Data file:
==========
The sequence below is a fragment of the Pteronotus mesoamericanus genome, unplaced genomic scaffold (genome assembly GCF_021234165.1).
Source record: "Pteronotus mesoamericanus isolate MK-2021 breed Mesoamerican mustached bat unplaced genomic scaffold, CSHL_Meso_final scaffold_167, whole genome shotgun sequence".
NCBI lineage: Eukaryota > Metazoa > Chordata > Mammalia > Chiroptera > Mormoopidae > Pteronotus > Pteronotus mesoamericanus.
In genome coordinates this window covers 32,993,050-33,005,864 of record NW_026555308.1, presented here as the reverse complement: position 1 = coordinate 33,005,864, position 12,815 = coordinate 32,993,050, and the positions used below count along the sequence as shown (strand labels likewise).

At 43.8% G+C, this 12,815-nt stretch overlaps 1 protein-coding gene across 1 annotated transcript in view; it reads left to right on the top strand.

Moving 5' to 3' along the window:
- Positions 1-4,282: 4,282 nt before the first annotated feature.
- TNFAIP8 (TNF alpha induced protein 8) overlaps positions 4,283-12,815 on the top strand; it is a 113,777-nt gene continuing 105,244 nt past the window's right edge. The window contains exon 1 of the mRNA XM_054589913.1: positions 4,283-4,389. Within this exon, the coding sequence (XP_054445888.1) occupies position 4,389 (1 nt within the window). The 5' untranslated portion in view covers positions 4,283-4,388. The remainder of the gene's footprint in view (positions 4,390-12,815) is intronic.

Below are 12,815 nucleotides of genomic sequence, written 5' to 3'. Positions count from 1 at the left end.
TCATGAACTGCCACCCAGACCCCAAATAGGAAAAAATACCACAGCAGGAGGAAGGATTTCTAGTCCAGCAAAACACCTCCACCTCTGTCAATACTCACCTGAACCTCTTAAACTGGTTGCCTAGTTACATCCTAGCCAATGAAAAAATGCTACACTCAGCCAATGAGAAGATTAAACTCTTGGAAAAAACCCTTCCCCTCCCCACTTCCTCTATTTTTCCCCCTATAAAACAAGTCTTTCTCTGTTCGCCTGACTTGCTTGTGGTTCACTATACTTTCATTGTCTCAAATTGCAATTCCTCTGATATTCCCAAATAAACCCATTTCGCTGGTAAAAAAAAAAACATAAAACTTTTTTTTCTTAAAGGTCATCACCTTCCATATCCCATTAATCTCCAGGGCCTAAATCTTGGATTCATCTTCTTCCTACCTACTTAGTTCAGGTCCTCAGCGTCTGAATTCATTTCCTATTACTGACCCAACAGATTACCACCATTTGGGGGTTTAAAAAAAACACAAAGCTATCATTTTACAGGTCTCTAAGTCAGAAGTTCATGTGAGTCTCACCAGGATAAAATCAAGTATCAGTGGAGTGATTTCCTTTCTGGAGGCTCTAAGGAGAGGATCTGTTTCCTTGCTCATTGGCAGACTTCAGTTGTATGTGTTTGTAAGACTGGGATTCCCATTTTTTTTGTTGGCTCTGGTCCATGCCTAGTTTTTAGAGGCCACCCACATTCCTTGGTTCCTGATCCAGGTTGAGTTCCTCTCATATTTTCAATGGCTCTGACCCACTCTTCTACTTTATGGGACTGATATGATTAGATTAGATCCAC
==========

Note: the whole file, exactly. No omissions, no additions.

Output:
The sequence below is a fragment of the Pteronotus mesoamericanus genome, unplaced genomic scaffold (genome assembly GCF_021234165.1).
Source record: "Pteronotus mesoamericanus isolate MK-2021 breed Mesoamerican mustached bat unplaced genomic scaffold, CSHL_Meso_final scaffold_167, whole genome shotgun sequence".
NCBI lineage: Eukaryota > Metazoa > Chordata > Mammalia > Chiroptera > Mormoopidae > Pteronotus > Pteronotus mesoamericanus.
In genome coordinates this window covers 32,993,050-33,005,864 of record NW_026555308.1, presented here as the reverse complement: position 1 = coordinate 33,005,864, position 12,815 = coordinate 32,993,050, and the positions used below count along the sequence as shown (strand labels likewise).

At 43.8% G+C, this 12,815-nt stretch overlaps 1 protein-coding gene across 1 annotated transcript in view; it reads left to right on the top strand.

Moving 5' to 3' along the window:
- Positions 1-4,282: 4,282 nt before the first annotated feature.
- TNFAIP8 (TNF alpha induced protein 8) overlaps positions 4,283-12,815 on the top strand; it is a 113,777-nt gene continuing 105,244 nt past the window's right edge. The window contains exon 1 of the mRNA XM_054589913.1: positions 4,283-4,389. Within this exon, the coding sequence (XP_054445888.1) occupies position 4,389 (1 nt within the window). The 5' untranslated portion in view covers positions 4,283-4,388. The remainder of the gene's footprint in view (positions 4,390-12,815) is intronic.

Below are 12,815 nucleotides of genomic sequence, written 5' to 3'. Positions count from 1 at the left end.
TCATGAACTGCCACCCAGACCCCAAATAGGAAAAAATACCACAGCAGGAGGAAGGATTTCTAGTCCAGCAAAACACCTCCACCTCTGTCAATACTCACCTGAACCTCTTAAACTGGTTGCCTAGTTACATCCTAGCCAATGAAAAAATGCTACACTCAGCCAATGAGAAGATTAAACTCTTGGAAAAAACCCTTCCCCTCCCCACTTCCTCTATTTTTCCCCCTATAAAACAAGTCTTTCTCTGTTCGCCTGACTTGCTTGTGGTTCACTATACTTTCATTGTCTCAAATTGCAATTCCTCTGATATTCCCAAATAAACCCATTTCGCTGGTAAAAAAAAAAACATAAAACTTTTTTTTCTTAAAGGTCATCACCTTCCATATCCCATTAATCTCCAGGGCCTAAATCTTGGATTCATCTTCTTCCTACCTACTTAGTTCAGGTCCTCAGCGTCTGAATTCATTTCCTATTACTGACCCAACAGATTACCACCATTTGGGGGTTTAAAAAAAACACAAAGCTATCATTTTACAGGTCTCTAAGTCAGAAGTTCATGTGAGTCTCACCAGGATAAAATCAAGTATCAGTGGAGTGATTTCCTTTCTGGAGGCTCTAAGGAGAGGATCTGTTTCCTTGCTCATTGGCAGACTTCAGTTGTATGTGTTTGTAAGACTGGGATTCCCATTTTTTTTGTTGGCTCTGGTCCATGCCTAGTTTTTAGAGGCCACCCACATTCCTTGGTTCCTGATCCAGGTTGAGTTCCTCTCATATTTTCAATGGCTCTGACCCACTCTTCTACTTTATGGGACTGATATGATTAGATTAGATCCAC